I admit it – I always had a soft spot for Mike Wallace.
Not the on-camera Wallace, who in his glory days as “60 Minutes’’ chief inquisitor struck fear into the hearts of evil-doers, large and small; but the real Wallace, who died Saturday, a month before his 94th birthday.
I think he had a soft spot for me, too. Not once during 30 years’ of interviews did he lose his legendary temper or make a cutting remark or dodge a question. More than a few times, he returned deadline calls from aboard an airplane — a big deal back in the day.
My favorite interview took place in his CBS office in New York in 1984, shortly before the infamous Westmoreland libel trial. Wallace was a defendant and key witness in the $120 million suit, filed by Gen. William Westmoreland for a 1982 CBS documentary that claimed he had deliberately misrepresented enemy troop strength.
It was a horrible time for Wallace, then 66 and in his 16th season with “60 Minutes.” The trial was weighing heavy on his mind, and his third marriage was on the rocks. Still, he didn’t hesitate when I asked him, on sheer whim, what he usually ate for breakfast.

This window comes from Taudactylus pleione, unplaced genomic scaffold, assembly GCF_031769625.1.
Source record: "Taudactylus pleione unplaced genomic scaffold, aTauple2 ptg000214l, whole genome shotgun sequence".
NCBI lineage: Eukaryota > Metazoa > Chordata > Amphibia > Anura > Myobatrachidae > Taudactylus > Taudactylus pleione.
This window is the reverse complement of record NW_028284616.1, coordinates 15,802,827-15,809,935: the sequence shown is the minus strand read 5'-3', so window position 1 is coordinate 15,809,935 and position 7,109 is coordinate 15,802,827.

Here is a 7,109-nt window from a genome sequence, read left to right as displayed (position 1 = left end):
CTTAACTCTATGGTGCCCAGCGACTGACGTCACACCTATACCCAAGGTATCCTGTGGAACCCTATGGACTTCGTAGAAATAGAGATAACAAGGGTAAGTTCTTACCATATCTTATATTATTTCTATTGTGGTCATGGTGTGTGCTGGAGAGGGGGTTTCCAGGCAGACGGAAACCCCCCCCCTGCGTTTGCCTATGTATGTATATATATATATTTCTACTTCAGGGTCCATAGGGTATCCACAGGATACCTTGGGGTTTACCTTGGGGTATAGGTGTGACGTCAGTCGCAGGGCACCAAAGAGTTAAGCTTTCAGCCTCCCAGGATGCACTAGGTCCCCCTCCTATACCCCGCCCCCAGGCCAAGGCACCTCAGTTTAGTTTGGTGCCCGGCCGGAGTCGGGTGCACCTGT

Two pieces of whole-wheat toast and a vitamin, he said. And, like his father before him, a cup of hot water and lemon … “for the kaboom.”
At that moment, Myron Leon Wallace, the son of Russian immigrants, could have been my father.
The Westmoreland trial lasted 18 weeks. It was settled out of court in February 1985, just days before it was to have gone to the jury. Wallace, scheduled as a defense witness, had not testified.
I couldn’t think of Wallace without thinking of Don Hewitt, the late “60 Minutes” creator and executive producer. He and Wallace, an original “60″ correspondent from 1968, were infamous for their high-decibel office battles. I dubbed them the Sunshine Boys.
I was on the phone with Wallace once when Hewitt grabbed the receiver from his hands and said, “You should be talking to me instead of Mike. I’m much more interesting.” Chuckling, I told him to shut his pie hole and to put Wallace back on the phone. He did.
Wallace and Hewitt “were legendary for their quarrels,” former CBS News president Andrew Heyward recalled yesterday. “Mike was quick to raise his voice, as was Don. They always